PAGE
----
Be careful when you answer your phone, there are numerous different types of fake call scams where you may be threatened with legal action. For this reason alone, it might be a good idea not to answer the phone if you do not recognize the number, or if the number is not shown on your phone. These evil phone scammers have taken millions from people, even from those who had done no wrongs. The ones I have experienced use fear based tactics in an effort to control and manipulate you into giving them information that they can use against you. They try to make you feel as if you have done something wrong, (whether you have or not). So before answering any questions from any caller that you do not know, first find out who they are, and then analyze what they say or ask carefully.
These fraudulent callers are highly aggressive and will even curse at you if they are unable to manipulate you with their standard fear based threats. The first one I experienced started by attempting to associate me with a first and last name. When I did not comply, they continued their call scam as if I was the person that they had named. They are well rehearsed, as if they been specifically trained to scare you into a defensive frightful mode where they can more easily control you and the conversation. As I was listening to it, I was thinking, “what is this person talking about”? But then as I continued to listen I suspected what the person was trying to do, so I hung up the phone. However, to be sure I did not have any stolen identity issues, I did a quick credit check from annualcreditreport.com. This is a site where you can get your free yearly credit reports from Equifax, Experian, and TransUnion.
Based on this fake call scam I decided to begin screening all my calls, and these call scammers called back within a couple of days. They left a message that just about had my wife worried sick, until I told her it was a scam. The message they will leave on your answering machine or with your answering service is again intended to scare and manipulate you with fear to the point where you are actually intimidated by their call. I do not recall their exact words, but at the end they do threaten to pursue legal action in your area if they are unable to resolve this issue with you. They are trying to get you to call them back, knowing that if you do, you are most likely already intimidated by their message. Once they get you on the phone they begin to ask you questions to get more information “out of you” that they can use against you.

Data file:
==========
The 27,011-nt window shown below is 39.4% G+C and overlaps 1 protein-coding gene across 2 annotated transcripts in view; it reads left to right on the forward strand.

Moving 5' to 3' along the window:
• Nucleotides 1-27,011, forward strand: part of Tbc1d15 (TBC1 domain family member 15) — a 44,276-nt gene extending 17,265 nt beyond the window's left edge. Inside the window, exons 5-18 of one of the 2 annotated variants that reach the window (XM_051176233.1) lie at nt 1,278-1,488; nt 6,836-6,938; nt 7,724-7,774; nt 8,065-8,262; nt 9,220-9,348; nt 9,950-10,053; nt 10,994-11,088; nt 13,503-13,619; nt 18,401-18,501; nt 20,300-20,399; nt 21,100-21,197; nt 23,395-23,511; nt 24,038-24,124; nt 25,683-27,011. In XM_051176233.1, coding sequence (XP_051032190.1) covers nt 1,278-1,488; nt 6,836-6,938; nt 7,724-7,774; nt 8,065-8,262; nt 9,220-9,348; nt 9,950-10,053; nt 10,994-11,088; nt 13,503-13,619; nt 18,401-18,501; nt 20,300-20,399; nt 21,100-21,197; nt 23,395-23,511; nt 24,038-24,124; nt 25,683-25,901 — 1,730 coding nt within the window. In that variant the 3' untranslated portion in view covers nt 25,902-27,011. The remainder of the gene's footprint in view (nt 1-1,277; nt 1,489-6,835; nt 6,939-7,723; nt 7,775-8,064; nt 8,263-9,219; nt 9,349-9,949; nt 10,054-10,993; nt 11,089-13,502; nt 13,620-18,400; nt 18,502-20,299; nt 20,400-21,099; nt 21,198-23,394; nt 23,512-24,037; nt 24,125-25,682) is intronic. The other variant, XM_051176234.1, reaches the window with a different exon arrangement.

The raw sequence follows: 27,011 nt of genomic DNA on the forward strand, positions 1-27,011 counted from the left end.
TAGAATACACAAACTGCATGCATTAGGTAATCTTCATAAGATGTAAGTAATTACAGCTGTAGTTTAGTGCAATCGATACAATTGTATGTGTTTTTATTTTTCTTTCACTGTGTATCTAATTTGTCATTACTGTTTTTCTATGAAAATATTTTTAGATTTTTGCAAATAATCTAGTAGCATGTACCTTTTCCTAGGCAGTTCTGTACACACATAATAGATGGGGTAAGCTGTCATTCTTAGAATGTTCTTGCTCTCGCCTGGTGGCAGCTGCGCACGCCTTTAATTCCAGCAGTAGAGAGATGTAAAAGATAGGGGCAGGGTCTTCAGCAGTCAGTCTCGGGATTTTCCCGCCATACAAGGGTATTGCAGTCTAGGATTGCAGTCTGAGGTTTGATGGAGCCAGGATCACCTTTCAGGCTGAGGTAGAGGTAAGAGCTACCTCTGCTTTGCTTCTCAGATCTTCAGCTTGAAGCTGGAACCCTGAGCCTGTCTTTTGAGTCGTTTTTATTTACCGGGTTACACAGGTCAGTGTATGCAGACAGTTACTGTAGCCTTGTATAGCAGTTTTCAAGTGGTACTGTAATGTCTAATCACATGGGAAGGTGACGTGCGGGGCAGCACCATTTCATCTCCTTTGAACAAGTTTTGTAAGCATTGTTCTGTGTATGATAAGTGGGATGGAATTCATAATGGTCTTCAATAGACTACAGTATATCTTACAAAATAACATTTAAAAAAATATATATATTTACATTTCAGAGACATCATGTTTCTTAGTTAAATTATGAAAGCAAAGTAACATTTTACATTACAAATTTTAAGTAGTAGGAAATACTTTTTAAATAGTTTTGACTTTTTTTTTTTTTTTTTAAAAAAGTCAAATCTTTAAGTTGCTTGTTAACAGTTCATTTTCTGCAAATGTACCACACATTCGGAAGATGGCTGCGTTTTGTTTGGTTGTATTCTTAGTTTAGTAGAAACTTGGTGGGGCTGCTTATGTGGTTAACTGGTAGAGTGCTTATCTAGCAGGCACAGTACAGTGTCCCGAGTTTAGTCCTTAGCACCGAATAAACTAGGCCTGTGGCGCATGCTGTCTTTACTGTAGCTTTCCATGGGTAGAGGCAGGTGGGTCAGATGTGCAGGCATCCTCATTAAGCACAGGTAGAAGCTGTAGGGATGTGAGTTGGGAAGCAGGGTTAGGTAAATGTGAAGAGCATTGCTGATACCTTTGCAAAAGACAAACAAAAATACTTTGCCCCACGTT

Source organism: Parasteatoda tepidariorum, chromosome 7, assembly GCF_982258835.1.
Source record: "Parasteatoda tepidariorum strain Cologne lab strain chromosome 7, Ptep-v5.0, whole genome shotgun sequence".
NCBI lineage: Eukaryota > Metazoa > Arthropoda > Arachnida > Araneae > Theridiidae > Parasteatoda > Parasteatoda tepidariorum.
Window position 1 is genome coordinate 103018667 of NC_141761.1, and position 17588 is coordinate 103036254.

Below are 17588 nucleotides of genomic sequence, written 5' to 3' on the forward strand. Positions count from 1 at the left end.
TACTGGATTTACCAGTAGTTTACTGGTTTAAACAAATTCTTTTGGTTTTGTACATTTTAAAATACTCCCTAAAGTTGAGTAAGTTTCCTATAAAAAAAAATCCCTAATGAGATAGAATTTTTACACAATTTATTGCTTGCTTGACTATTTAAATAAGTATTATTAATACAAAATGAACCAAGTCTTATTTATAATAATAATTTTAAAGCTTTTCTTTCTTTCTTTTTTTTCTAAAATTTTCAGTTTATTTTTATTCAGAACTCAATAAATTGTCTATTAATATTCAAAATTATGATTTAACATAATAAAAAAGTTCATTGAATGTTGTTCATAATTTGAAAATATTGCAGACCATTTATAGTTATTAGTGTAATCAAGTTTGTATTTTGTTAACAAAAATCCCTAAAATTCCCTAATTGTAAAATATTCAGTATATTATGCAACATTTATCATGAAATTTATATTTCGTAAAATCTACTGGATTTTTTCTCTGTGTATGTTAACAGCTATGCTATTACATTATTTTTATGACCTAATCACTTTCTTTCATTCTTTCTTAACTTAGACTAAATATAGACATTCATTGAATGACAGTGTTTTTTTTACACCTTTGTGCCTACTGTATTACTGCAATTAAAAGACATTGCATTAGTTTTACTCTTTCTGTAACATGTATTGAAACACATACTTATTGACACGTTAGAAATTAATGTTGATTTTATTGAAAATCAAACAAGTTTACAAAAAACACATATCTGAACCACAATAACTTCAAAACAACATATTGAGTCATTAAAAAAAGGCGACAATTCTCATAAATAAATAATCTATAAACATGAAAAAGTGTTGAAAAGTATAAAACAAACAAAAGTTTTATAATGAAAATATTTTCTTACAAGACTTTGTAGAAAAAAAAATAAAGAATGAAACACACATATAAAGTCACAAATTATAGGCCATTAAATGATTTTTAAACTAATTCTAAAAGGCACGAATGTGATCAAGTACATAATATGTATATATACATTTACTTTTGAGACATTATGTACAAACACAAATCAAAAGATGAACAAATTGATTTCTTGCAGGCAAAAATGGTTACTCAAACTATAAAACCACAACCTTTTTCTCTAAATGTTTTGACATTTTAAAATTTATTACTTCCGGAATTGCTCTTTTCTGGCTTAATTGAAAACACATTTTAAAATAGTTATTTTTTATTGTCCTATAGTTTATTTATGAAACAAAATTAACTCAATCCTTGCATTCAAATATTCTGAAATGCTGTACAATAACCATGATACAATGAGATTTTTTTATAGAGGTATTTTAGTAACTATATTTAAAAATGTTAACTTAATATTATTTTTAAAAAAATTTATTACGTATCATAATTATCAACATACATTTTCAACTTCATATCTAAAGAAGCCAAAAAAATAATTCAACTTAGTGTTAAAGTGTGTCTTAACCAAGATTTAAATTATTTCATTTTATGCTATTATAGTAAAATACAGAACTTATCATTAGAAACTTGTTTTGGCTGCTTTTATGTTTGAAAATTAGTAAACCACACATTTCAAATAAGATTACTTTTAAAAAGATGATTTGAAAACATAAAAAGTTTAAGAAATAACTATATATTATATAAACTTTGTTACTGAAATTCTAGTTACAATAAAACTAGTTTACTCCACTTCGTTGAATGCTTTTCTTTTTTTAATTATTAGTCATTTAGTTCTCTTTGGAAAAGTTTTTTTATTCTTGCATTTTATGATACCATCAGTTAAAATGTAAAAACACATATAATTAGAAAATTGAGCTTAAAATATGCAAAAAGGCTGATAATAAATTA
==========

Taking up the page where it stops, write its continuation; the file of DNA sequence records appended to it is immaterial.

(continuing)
I have not personally called them back, however I have spoken with a family member who had this happen. The fake agency like callers first go after your first and last name, and then go into their scam on how you owe money and that they will pursue the manner legally if you do not comply. Well, my family member told them it was not her and to not call again. At that point, the phone scammer, a man, began cussing at her calling her a little bitch, at which point she hung up the phone. However, she is still getting calls from these kinds of phone call scam frauds. Which leads me to the things you can do about this.
The FTC obtained a U.S. District Court order to halt one such call scam operation. According to the FTC, the callers operated under fictitious names that implied an affiliation with a law firm or a law enforcement agency. According to the complaint, these phone call scammers used robocalls, voice messages, and threatened legal actions, including arrests against it’s victims. The scam callers threats included the garnishing of a person’s pay check or bank account, facing felony fraud charges, appear in court thousands of miles from their homes, or they would be arrested at their workplace. In some cases the callers threatened physical violence if they refused to pay. In other cases, the scam callers even resorted to harassment of the victim’s relatives, friends, and employers.
These fraudsters would instruct their victims to fax a statement agreeing to pay a certain dollar amount, on a specific date, via prepaid credit card. Included in these statements, are declarations that the victim would never dispute the debt. Many such victims have paid money they did not owe in fear of repercussions or in an attempt to stop the harassment. The scam callers have scammed their victims of millions of dollars in payments for phantom debts, and have nearly 3,000 complaints submitted to the FTC. If you are called by scam artists such as these, the FBI suggests that you contact your banking institutions, contact the three major credit bureaus and request an alert be put on your file; contact your local law enforcement agencies if you feel you are in immediate danger; and file a complaint at www.ftccomplaintassistant.gov or by calling 877-382-4357.
I personally have had 2 of these types of scam artists attempt to get over on me and I got tired of hearing their messages. And really tired of them scaring my wife. So, I first contacted my telephone provider, COX, who wanted to charge me $15 a month for call blocking services. This set me off on a internet search for a phone that had call blocking capabilities, and to my delight technology has advanced to that point. I found and ordered a Panasonic phone with call blocking from Amazon. When a caller who is set to be blocked calls the phone only rings one time, and then hangs up. I hope this helps you to avoid being tricked by some deceptive fraudsters that are not part of the U.S. Government.